Building and Preparing


Dungeons and Dragons can be a full-time hobby. Sure, most of us spend the majority of our time playing the game with our friends and acquaintances, building the story, world, and characters in real-time, but there are others who arrived at this amazing pastime for a different reason. They didn’t pick-up D&D to simply prepare and play; they started playing D&D because they sought to create a world. I’m one of those folks.

Alas, I’ve learned that those two aspects of dungeon mastering correlate greatly. Building a world helps you prep for a D&D campaign and preparing for D&D helps you build a world. How, exactly? Well, in a few hundred words, you’re going to completely understand why.

Having a Foundation

Most dungeon masters, at the very least, have a vague understanding of the world they’re playing in. If you’re exploring a premade setting like the Forgotten Realms, Eberron, or Dark Sun, you have plenty of material to build upon this understanding. However, when you’re utilizing a world of your own design, you usually have much more to do. Once you learn and read about a published setting, or create a skeleton for your own world, you’ll have much less to prepare for. There’s no need to have a list of deities handy if you already have them in your head, or are perfectly fine with creating one for your world on the spot. The land to the west doesn’t need to be left unnamed and unknown if it comes up during the session, instead, you’ll already know what it is! Reading about the published setting you’re using before play or building up your own world before your first session makes preparing and improvising much easier. It also has the added benefit of giving your players a sense of realism and immersion. If they ask what the population makeup of the city they’re exploring is, and you shoot back an answer, they’ll be impressed.

At this point, I know you’re thinking: But how can I prepare for everything? Do I have to read every tome about the world of Krynn or the starscape of Spelljammer? Must I know where the commoners get their food and what the climate was like in this region 100 years ago? Well, well, well...that’s where understanding how and what to prep comes in.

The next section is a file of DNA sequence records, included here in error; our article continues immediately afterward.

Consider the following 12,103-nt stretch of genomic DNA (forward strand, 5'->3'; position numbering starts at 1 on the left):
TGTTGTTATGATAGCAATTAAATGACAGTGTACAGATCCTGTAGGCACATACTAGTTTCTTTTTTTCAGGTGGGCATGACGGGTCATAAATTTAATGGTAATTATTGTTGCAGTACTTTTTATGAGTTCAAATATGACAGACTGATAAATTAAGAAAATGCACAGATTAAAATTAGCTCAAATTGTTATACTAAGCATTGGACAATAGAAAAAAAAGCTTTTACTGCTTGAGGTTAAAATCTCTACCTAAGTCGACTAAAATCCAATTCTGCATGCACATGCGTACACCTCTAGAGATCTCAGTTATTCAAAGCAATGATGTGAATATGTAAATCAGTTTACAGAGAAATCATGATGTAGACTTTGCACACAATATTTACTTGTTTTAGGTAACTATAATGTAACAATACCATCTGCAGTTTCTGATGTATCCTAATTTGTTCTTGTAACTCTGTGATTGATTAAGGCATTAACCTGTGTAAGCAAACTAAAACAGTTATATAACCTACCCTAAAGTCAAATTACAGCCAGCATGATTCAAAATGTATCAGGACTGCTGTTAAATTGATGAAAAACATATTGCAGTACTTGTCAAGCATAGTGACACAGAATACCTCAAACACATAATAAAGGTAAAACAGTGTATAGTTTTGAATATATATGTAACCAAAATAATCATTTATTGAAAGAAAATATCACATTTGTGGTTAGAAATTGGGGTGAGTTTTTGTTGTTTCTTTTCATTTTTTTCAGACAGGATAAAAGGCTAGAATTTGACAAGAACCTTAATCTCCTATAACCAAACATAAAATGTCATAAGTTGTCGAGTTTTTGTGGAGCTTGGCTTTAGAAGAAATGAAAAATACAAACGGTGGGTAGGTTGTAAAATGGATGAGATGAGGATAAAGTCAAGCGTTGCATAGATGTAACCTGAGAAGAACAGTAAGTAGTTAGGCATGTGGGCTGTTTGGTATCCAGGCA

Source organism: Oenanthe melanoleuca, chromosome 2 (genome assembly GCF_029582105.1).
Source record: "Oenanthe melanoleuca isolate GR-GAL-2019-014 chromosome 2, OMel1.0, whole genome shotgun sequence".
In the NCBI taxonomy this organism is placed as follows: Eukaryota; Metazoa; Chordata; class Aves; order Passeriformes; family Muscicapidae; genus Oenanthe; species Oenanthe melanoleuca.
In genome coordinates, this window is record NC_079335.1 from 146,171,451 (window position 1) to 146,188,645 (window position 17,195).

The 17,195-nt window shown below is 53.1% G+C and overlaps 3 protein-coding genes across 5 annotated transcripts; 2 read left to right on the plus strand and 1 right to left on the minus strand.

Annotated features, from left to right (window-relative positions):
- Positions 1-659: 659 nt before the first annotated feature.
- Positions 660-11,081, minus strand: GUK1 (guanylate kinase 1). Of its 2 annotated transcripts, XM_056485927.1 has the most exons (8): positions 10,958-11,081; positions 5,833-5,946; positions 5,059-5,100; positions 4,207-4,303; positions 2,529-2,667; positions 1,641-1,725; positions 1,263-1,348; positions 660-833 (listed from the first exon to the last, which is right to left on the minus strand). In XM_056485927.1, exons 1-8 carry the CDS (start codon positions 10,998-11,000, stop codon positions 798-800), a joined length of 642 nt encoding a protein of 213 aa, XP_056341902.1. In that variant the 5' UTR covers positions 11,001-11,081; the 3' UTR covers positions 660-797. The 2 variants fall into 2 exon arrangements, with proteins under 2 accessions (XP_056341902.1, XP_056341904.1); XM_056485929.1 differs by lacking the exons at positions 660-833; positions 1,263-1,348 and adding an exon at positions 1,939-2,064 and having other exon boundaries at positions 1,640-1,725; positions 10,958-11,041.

Learn to Understand, Learn to Prepare

More experienced dungeon masters abide by a simple rule of D&D: Even the best-laid plans of dungeon masters don’t survive contact with players. Unfortunately for those who like to control various aspects of the game, this means that you can’t prepare for every possibility. During play, events are going to unfold in untold ways, battles are going to be won by underdogs, and items are going to go unfound. However, once you understand this and you understand your players, preparation and worldbuilding become much easier. Emphasis on that second half of the previous sentence: You must learn how your players operate. It will make your life much easier. Once you understand how they play, what decisions they’ll likely make, where they’ll probably go, building locales, NPCs, and items become way easier. When you know a captive scenario that the last session ended with will likely end with the PCs surrendering, you’ll probably need to flesh out their captors’ personalities, the area they’re being taken to, and various methods of escape. If the opposite is true and you think the session will start with a fight, create a fantastical battleground and tactics for the enemy.

To use a real-life example, in my elemental desert (Enoach) campaign, my party is dead set on controlling the now-defunct temple of a storm deity. However, the town’s officials seek to reclaim the temple because it’s the largest stone structure inside the town’s walls. The last session ended with a declaration to make this temple their own, so I plan on next session beginning with an emergency hearing held by the town’s leading council. I’ve created a few previously unseen personalities, a special location for this hearing to take place, and a few awesome scenarios that can happen. I am 95% sure they’ll go to this hearing, but, if I’m incorrect, that’s fine; I’m quick on my feet.

In Summary

I hope you took away a few important lessons from today’s article. In particular:
  1. Preparing for D&D and improvisation during the game is far easier if you have a firm foundation of the world you’re playing in.
  2. If you know what to prep, you know what to build.
  3. Learn what kind of players are within your group. It will help you flesh out your world and hone your campaign to make it the best it can possibly be.
Until the next article, farewell!

Did you enjoy or have critiques on what you just read? Let me know via Twitter or Facebook, send me an email at richardjozefc@gmail.com, or leave a comment below.

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